THE OPPOSITIONAL GAZE

Reading this article gave me another perspective on the power of the gaze. We can always analyze the spectator but now we must look at that spectators history and/or life experiences. Each spectator can or maybe will, have different reactions to the same scene being shown. And this happens all the time everybody has different tastes when it comes to films, but I’m not really talking about whether they will like a film or hate it, I’m talking about a more psychological reaction. (and not castration)
Bell Hooks article talks about the black female gaze. White slave-owners denied slaves their right to gaze, and slaves were punished for looking. She believes this traumatic relationship to the gaze effected black spectatorship. According to Hooks it produced in them “an overwhelming longing to look, a rebellious desire, an oppositional gaze. By courageously looking, we defiantly declared: ‘Not only will I stare. I want my look to change reality’.”
 

 

When black people in the US had the opportunity to watch film and TV they did so fully aware that “mass media was a system of knowledge and power reproducing and maintaining white supremacy”. There was no black representation and/or misrepresentation. Black figures were stereotypically degrading and dehumanizing, a famous example is the Amos and Andy show (which were in fact white men doing the voices). The oppositional black gaze responded to these by producing black independent cinema as “a response to the failure of white dominated cinema to represent blackness in a manner that did not reinforce white supremacy”.

    -The Characters     -The Voices

Black female gaze has its own category, for black females went to the cinema never expecting to see compelling representations of black femaleness, “they were acutely aware of this cinematic racism, it’s violent crasure of black womanhood” When female representations were on screen they were merely there to serve, enhance, and maintain white womanhood “as the object of the phallocentric gaze”. Grown black women resented the way screen images like Sapphire from Amos and Andy could assault black womanhood, meanwhile younger black women accepted it as a form of entertainment. They didn’t long to be on screen, but they still laughed at this female character “who was not us”. Thereby black female spectators choose not to identify with films. One women said that “she could only get pleasure from movies as long as I didn’t look too deep”. Another well known character is the Mammy, which I find interesting Hooks discussion of it. To me the Mammy is another extremely racist sterotype but Hooks describes her experience when watching Imitation of Life as a comfortable image. I understand that she related her to a hard-working blacking woman, who loved her daughter so much, she said the mammy figure reminded her of the hardworking, church going big mamas. The Mammy character in this film was definitely different from all the others, the Mammy had more substance, and was an actual character in the film rather then a mere entertainer but she was still happier to be the servant and live downstairs, that’s where she wanted to be. So I wouldn’t refer to her as “the comfortable Mammy”.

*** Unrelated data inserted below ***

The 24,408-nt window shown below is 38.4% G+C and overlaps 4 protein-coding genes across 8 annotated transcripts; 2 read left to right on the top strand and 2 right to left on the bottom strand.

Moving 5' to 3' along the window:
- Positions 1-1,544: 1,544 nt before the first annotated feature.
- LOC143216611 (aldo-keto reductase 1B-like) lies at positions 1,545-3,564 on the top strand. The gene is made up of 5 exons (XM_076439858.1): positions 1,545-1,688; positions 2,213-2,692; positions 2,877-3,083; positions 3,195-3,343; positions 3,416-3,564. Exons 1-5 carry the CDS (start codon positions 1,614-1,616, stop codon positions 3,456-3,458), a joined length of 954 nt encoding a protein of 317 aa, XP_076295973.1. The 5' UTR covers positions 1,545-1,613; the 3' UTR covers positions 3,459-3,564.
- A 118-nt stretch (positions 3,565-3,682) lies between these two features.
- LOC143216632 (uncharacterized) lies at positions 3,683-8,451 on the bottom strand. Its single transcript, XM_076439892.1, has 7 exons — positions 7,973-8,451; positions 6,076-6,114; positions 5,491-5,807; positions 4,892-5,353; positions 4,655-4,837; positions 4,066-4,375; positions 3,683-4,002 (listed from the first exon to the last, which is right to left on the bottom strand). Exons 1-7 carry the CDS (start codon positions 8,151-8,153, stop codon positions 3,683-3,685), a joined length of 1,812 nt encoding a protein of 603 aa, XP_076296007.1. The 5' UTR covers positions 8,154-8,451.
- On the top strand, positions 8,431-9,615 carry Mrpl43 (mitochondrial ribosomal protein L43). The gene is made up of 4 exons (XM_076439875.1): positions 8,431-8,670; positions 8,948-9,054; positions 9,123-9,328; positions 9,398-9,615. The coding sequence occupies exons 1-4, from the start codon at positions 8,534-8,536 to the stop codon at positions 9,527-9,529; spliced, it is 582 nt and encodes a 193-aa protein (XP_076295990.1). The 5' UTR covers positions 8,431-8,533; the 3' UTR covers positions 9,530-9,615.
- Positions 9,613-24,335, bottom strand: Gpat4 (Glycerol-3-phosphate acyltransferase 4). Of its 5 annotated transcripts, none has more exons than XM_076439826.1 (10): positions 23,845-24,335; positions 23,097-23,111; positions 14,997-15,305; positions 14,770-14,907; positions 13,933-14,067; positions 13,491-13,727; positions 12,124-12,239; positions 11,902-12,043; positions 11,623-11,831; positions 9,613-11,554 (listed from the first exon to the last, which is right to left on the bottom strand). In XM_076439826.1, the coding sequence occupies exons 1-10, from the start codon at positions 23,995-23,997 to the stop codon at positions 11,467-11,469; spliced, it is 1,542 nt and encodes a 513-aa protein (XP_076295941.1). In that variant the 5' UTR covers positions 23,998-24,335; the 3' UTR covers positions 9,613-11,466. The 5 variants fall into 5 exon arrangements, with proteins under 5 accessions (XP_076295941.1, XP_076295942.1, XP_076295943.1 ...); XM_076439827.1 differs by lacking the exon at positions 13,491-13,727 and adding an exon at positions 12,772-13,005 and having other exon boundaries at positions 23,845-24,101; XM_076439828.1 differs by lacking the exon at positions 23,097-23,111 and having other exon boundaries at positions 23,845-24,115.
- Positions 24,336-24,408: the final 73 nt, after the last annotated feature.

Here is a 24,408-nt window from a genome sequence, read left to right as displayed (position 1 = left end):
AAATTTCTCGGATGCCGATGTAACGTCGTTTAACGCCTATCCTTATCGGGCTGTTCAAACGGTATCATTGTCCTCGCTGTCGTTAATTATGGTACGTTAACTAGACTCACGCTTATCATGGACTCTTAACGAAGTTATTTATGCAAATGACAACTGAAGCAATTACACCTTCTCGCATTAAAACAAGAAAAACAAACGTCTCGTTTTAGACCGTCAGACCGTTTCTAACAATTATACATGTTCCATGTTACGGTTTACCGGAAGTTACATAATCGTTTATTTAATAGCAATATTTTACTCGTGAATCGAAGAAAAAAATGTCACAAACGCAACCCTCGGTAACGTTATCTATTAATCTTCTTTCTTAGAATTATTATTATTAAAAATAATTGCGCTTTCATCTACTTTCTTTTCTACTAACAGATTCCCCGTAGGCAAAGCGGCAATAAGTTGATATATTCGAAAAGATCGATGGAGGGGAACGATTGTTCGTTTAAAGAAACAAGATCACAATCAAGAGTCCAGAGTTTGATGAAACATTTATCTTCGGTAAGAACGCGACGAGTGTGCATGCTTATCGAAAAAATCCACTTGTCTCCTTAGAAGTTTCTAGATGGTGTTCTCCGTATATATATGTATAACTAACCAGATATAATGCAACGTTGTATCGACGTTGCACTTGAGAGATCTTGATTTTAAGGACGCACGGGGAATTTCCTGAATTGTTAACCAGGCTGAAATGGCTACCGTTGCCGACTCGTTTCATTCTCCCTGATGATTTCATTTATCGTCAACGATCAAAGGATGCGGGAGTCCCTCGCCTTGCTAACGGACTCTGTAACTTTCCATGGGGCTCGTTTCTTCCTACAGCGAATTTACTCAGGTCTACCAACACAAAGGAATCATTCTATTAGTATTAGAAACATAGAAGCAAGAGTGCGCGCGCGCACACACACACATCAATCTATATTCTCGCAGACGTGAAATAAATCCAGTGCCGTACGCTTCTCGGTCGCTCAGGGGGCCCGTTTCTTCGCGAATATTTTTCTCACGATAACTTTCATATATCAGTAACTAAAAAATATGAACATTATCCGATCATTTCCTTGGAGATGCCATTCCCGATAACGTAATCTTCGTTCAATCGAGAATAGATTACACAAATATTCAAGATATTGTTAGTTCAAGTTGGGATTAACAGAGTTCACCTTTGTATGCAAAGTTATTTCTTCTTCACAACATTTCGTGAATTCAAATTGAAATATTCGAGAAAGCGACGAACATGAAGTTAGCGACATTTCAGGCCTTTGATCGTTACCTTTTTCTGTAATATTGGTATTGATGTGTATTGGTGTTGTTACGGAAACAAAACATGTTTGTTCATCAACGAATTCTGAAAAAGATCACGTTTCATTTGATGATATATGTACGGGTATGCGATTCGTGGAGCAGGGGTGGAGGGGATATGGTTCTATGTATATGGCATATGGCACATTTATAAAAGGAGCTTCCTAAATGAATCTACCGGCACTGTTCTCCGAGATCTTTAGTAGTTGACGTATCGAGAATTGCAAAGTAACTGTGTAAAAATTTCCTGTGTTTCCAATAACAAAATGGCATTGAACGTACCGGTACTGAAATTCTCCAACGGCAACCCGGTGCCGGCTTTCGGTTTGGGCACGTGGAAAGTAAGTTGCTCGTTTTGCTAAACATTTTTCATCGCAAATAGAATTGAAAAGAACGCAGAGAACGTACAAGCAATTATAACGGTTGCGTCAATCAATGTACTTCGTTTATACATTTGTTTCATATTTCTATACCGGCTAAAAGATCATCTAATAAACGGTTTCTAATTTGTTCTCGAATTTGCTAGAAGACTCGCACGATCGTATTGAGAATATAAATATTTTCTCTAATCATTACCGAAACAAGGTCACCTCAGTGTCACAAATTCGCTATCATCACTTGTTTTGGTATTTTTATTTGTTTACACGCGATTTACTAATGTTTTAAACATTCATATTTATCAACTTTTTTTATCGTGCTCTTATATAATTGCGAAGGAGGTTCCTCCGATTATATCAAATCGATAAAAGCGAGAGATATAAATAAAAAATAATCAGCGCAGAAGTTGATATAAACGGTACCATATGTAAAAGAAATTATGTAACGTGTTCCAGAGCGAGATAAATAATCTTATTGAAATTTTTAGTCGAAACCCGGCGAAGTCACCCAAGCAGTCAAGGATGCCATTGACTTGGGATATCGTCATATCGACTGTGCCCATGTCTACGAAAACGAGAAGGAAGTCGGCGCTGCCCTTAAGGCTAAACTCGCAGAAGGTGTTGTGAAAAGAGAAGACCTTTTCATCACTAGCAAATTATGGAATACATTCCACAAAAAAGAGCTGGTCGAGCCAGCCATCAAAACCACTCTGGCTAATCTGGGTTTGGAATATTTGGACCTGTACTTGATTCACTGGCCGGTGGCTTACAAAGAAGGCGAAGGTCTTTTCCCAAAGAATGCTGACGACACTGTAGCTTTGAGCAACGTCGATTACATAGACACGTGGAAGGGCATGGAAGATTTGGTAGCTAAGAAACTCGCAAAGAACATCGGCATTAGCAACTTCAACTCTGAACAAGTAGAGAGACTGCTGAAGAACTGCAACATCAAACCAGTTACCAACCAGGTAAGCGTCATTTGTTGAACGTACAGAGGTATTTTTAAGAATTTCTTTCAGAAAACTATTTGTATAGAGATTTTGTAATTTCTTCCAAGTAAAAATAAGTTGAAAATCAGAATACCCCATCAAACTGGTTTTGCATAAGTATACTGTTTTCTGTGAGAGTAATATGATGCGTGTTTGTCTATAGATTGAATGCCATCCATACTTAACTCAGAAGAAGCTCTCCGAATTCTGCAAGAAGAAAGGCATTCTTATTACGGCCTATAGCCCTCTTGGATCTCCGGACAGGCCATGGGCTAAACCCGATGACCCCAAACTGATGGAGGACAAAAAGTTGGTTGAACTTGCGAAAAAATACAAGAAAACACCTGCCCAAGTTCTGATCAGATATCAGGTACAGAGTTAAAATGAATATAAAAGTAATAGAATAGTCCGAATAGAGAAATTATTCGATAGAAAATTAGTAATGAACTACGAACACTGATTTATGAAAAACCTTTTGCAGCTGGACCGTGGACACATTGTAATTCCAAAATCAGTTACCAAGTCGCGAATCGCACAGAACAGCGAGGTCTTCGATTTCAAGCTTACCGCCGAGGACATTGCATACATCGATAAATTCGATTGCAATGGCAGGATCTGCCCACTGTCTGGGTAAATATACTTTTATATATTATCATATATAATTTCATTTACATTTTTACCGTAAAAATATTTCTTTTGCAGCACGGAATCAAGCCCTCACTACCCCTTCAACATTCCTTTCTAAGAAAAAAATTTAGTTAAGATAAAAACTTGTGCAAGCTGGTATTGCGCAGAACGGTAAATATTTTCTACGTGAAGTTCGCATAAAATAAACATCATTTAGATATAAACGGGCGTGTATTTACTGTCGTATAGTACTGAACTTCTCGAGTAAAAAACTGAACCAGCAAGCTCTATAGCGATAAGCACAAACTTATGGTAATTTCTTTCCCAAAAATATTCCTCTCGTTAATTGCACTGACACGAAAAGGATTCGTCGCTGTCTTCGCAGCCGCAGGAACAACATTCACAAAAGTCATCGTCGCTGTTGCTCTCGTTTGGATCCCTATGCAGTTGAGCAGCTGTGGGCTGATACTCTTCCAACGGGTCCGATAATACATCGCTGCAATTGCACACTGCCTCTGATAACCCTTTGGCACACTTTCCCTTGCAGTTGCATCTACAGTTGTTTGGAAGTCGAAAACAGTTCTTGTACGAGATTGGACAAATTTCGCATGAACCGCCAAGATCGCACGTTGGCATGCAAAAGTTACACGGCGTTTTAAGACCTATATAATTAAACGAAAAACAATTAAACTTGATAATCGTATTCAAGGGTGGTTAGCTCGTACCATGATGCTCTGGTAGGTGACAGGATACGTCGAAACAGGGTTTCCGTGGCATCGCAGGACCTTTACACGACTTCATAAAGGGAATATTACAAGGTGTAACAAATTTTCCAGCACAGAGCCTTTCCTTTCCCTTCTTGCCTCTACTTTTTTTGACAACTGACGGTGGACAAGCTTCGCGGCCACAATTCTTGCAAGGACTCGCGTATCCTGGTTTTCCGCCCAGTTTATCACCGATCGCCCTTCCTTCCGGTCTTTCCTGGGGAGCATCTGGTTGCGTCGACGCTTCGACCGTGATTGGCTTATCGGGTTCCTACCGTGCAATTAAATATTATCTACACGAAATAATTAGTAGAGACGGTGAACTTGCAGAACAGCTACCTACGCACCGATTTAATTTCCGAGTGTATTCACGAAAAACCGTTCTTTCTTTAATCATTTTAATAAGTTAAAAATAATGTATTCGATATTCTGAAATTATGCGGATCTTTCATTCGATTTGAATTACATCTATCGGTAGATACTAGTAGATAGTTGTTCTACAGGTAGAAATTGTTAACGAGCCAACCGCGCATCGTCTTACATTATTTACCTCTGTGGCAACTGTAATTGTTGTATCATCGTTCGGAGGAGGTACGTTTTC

There is so much history with black representation in cinema and I think it is important for people to learn and/or be aware of it. I took the 346 course and I felt I learned and understood a lot, but we really didn’t focus on the female spectator and where she stood in all of this. And if I never would have read this article I don’t think I would have ever thought to analyze it.

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Published in: on April 28, 2010 at 9:49 am Comments (3)


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  1. on May 4, 2010 at 7:04 pm saramungiguerra Said:

    I though this post was really interesting! The Amos and Andy pictures are really crazy. In the movie that Professor Herzog showed last week, the man in the movie used black makeup, but seeing it up close is actually…really offensive! And you’re right that there is a huge history of black representation in films, and it’s good to be made aware of it.

  2. on May 11, 2010 at 7:14 pm justina87 Said:

    Great post! I’ve seen some episodes from Amos and Andy which is a very racist show I can’t get over the fact that it lasted for as long as it did. The blackface within earlier cinematic days was completely horrible especially within the movie Birth of a Nation that Manthia Diawara describes as the Black face men are considered rapists. I definitely agree with him as he states that dominant cinema paints the typical Black characters image as suspects within movies. He also describes how Disney movies almost always have a White hero which is another racial characteristic to really think about.

  3. on May 12, 2010 at 8:28 pm kayeco Said:

    Pretty recently Disney came out with the Princess and the Frog and it got me to thinking that why did it take so long for Disney to have a Black Disney princess. I feel like it doesn’t really make a difference either way because Disney had this formula where the princess is abused and is rescued by the handsome strong prince. I guess now little girls of color now have a princess they can relate to too.

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